In the spring and summer of 1862 the Federally supported Missouri State Militia had replaced most of the U.S. Volunteer force who had been sent elsewhere to fight. And while elsewhere a very serious situation erupted from the raiding Confederates, whether they were regular, irregular or guerrillas. The Missouri State Militia was unable to handle the situation so the Governor authorized General Schofield to organize as large an additional force as necessary to aid the Missouri State Militia in protecting the state of Missouri. And thus was born the Enrolled Missouri Militia. General Schofeild called for every able-bodied man in Missouri subject to military duty to report for enrollment in the militia. Exemptions were made for foreign born citizens and for those who paid $10.00 and one-tenth of one percent of the value of all their taxable property to the state in lieu of service. Once they started to enroll the men were organized into companies with neighbors who lived in the same immediate area. The Enrolled Missouri Militia soldiers were to serve for 6 months, although many served two and three tours of duty. Enrolled soldiers also continued their civilian lives but were on call at all times for military service. Once they were called to active service they were not supposed to serve for more than 30 days continuously, although this did not always happen. In the beginning the Enrolled Missouri Militia received no uniforms but turned out when called in their civilian clothing. It wasn’t until July of 1863 that uniforms were issued to the soldiers. They were also to supply their own horse and guns. Each company was to meet and train at an established building where their arms could be stored under guard and defended in case of attack. The Enrolled Missouri Militia was not allowed to draw rations and forage during the first year operation when on duty, but was instructed to subsist on the disloyal population. The Enrolled Missouri Militia was funded by the state and was subject to the call of the governor but received its orders from the Federal military. The Enrolled Missouri Militia’s main assignment was garrison duty, guarding supply depots, public buildings, military outpost and railroad bridges. This freed thousands of regular Union Soldiers for campaigns through out the south. But the Enrolled Missouri Militia duties soon changed, they became actively engaged in locating and attacking guerrilla bands across the state and directly confronting the regular Confederate Army which they were never organized or trained to do. The 56th Enrolled Missouri Militia was primarily an infantry regiment with the exception of Company “A” which was a cavalry unit. The regiment was organized in July of 1862 and was made up of men from Cape Girardeau County. The Commanding Officer was William McLane. The men served in companies A, B, C, D, F, G, H, and I. There was no company “E” and company “H” combined with company “A” very soon after it was formed. The last record of the 56th was for December of 1864. There are few event records for the 56th but this is what is known; they provided troops for the defense of Cape Girardeau and Southeast Missouri, guarded supply wagon trains that left the strategic Federal supply depot at Cape Girardeau, guarded the St. Louis & Iron Mountain Railroad and scouting missions from Cape Girardeau into the northeast corner of Arkansas. The 56th also took part in operations against Marmaduke’s Expedition into Missouri from April 17 – May 3, 1863. They were in the Battle of Cape Girardeau on April 26, and on April 30 – May 1, were in a major skirmish along the St. Francis river at Chalk Bluff. They were actively engaged against Sterling Price’s invasion, while his troops were passing through Southeast Missouri, during September of 1864. They were also in skirmishes at Reeve’s Mountain on November 19 and Buckskull on November 20, in Randolph Co., AR. They were also in many skirmishes near Cape Girardeau, Jackson and Pocahontas in Cape Girardeau County.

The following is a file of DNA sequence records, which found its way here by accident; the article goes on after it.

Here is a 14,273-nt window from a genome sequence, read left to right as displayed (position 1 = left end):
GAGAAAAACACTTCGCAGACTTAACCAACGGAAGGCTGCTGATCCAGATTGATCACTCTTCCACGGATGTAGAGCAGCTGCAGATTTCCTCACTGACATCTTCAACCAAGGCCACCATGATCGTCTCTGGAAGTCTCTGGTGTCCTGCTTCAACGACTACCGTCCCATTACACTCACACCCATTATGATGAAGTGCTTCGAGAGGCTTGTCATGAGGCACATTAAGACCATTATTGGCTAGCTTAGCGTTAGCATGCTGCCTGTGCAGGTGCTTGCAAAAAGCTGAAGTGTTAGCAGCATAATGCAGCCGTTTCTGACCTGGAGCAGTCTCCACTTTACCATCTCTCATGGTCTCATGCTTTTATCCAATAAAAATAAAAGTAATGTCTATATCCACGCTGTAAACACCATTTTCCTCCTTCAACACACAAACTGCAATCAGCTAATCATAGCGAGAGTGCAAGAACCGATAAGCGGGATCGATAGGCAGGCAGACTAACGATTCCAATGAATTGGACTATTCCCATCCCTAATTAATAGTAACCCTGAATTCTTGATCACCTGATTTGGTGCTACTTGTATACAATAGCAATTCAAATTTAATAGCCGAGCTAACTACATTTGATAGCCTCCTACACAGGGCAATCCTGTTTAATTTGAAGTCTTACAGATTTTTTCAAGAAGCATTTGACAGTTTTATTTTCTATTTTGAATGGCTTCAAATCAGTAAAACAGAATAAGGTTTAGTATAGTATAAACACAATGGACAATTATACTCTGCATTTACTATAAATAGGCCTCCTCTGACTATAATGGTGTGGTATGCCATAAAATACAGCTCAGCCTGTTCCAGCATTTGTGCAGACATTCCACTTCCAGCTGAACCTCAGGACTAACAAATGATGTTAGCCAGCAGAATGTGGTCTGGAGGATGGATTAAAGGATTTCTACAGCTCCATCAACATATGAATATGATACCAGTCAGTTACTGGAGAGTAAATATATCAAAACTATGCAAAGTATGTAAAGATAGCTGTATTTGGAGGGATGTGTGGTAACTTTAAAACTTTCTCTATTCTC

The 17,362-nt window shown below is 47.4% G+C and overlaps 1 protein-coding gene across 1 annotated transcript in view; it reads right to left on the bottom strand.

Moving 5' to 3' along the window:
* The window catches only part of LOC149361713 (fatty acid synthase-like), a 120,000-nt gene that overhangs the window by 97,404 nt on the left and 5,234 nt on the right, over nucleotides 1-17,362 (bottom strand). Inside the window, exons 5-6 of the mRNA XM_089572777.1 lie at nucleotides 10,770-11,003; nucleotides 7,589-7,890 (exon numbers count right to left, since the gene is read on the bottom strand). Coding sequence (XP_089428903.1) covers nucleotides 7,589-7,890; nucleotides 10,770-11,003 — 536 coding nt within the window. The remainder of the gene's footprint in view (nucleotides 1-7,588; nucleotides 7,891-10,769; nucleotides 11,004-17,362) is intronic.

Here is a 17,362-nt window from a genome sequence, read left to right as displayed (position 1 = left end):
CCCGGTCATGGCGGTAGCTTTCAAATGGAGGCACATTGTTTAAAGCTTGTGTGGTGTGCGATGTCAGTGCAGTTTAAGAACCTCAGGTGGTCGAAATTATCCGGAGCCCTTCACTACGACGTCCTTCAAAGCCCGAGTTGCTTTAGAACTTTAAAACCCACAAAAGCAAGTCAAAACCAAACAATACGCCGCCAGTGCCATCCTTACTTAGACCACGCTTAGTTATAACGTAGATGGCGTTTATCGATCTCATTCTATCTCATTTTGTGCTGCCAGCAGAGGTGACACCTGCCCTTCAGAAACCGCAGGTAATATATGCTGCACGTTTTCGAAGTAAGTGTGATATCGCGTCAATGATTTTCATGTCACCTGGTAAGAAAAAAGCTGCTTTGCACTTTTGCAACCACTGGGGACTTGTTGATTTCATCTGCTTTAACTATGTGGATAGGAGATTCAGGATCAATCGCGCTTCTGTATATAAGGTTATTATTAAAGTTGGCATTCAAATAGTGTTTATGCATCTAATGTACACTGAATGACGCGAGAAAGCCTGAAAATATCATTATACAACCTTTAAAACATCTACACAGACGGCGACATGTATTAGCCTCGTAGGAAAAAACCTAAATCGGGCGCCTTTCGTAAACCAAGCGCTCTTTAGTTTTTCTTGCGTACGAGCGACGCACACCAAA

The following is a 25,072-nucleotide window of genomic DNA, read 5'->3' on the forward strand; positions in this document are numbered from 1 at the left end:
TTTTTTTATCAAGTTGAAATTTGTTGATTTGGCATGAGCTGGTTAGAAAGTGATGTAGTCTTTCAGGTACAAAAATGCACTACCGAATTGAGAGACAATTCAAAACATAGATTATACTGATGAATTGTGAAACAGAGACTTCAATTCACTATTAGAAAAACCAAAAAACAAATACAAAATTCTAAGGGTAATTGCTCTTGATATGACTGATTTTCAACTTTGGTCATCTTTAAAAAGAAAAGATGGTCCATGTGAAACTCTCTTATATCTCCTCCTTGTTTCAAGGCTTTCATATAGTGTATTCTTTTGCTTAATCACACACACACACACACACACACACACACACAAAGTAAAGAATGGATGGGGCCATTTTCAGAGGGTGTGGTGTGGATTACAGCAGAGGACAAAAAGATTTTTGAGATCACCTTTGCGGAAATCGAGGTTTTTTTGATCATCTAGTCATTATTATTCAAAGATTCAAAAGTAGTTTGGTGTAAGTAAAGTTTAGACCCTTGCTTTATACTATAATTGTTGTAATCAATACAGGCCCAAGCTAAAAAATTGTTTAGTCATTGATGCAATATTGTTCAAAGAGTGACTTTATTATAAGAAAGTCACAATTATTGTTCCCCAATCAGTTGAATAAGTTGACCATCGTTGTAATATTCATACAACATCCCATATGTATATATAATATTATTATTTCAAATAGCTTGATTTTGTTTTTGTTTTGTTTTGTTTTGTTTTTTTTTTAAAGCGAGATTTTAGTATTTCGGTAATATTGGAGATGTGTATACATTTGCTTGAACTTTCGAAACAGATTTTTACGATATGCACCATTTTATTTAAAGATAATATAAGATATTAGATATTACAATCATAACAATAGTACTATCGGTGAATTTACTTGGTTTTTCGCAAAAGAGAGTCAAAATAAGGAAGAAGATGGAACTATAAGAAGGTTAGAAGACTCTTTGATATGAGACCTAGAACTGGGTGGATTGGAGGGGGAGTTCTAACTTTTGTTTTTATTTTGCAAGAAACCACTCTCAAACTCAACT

In 1868, Alfred passed away in Cape Girardeau. He is buried at The Sargent’s Chapel Lutheran Cemetery in Sedwickville, Bollinger County, Missouri. He has a veteran’s headstone without dates but stating “Civil War 56th Reg. E.M.M. Missouri, Union”.